Sigi Schmid was a coaching legend in Major League Soccer. (Jennifer Buchanan-USA TODAY Sports)
By Michael Lewis
Sigi Schmid, the winningest coach in Major League Soccer history who directed two teams to league championship, passed away Tuesday. He was 65.
Schmid was one of the most respected coaches in American soccer, whether it was at the college, professional and international level.
He died at the Ronald Reagan UCLA Medical Center Tuesday while awaiting a heart transplant.
“On Tuesday, December 25, Sigi Schmid passed away at Ronald Reagan UCLA Medical Center in Los Angeles due to a personal health matter. Our family is deeply saddened by his passing and is taking this time to grieve the loss of a tremendous husband, father, leader and mentor,” Schmid’s family said in a statement. “We also recognize how much Sigi meant to so many people across the U.S. Soccer landscape and around the world at different levels of the game. That community meant a great deal to him as well, and for that reason, it was important to us that we share the news of his passing.
“While we mourn his loss, we appreciate privacy during this challenging time and will not be issuing further statements. In lieu of flowers or other gifts, the family asks to please consider a memorial gift to support the men’s soccer program at UCLA, Sigi’s alma mater. Donations in memory of Sigi may be directed to the attention of Emily Lerner of UCLA Athletics at 310-206-3302 or email@example.com.”
Schmid guided the LA Galaxy (2002) and Columbus Crew SC (2008) to MLS Cup glory and while Seattle Sounders FC did not win a league championship during his tenure, the team captured four Lamar Hunt U.S. Open Cups and three Supporters Shields (2002, 2008 and 2014). After the Sounders fired Schmid midway through the 2016 season, Seattle went on to win its only MLS Cup.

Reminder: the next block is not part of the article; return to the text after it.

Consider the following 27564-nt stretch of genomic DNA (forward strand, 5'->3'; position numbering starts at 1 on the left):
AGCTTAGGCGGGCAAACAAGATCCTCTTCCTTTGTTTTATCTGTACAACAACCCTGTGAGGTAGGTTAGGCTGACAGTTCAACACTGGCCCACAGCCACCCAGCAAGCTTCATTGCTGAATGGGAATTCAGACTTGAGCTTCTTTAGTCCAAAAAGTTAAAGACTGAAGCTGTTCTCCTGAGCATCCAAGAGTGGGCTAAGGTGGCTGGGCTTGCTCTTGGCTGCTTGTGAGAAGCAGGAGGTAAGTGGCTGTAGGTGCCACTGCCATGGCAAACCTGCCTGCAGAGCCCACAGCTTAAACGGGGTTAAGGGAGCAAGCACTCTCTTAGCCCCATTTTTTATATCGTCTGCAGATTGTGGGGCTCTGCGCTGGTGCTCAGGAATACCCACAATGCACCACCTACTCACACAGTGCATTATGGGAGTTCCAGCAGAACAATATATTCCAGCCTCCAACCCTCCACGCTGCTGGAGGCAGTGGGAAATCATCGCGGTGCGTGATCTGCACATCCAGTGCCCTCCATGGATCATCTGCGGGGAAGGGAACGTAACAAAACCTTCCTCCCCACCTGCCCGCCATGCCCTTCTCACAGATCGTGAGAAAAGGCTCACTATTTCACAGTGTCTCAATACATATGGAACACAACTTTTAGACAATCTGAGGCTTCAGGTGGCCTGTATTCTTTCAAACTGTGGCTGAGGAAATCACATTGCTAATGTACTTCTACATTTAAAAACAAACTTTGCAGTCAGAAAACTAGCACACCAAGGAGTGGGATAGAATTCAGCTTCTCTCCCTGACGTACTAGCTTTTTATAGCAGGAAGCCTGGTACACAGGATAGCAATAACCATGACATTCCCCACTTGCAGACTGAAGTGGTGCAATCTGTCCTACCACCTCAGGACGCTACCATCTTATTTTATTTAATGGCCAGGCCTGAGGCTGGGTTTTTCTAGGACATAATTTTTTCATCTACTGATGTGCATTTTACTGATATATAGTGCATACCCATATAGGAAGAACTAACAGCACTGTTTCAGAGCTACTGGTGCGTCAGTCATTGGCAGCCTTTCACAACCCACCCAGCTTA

His MLS teams won 240 regular-season games and another 26 in the playoffs.
Born in West Germany in 1953, Schmid moved to Southern California Schmid coached UCLA for 19 seasons and three NCAA Division I championships. He also guided the U.S. Under-20 team among his many coaching endeavors.
He was inducted into the National Soccer Hall of Fame in 2015 as one of U.S. Soccer’s and American soccer’s best coaches.
“Major League Soccer is devastated by the news of the passing of Sigi Schmid,” MLS commissioner Don Garber said in a statement. Sigi will go down as one of the leading figures in the history of our league. From Los Angeles to Columbus and Seattle, Sigi won more games than any coach in MLS history and led his clubs to multiple championships, including two MLS Cups and five Lamar Hunt U.S. Open Cups. Sigi’s passion for soccer was unrivaled, and he was loved and admired by everyone in MLS. We deeply mourn his passing and send our heartfelt condolences to his wife Valerie, their children, and all of his loved ones.”
Schmid had been hospitalized and waiting for a heart transplant for three weeks.
“Today’s news comes as a shock and a devastating blow to our entire community across MLS and U.S. Soccer,” Sounders owner Adrian Hanauer said. “Sigi was someone I respected immensely, not only for his success as a coach and dedication to his craft, but more importantly as a man and someone that truly left a positive mark on the people he encountered every day. He will be missed greatly by a lot of people, and on behalf of the soccer community here in Seattle, I can say that we would not be where we are now without him.”
Schmid is survived by his wife Valerie and four children, Erik, Lacey, Kurt, and Kyle.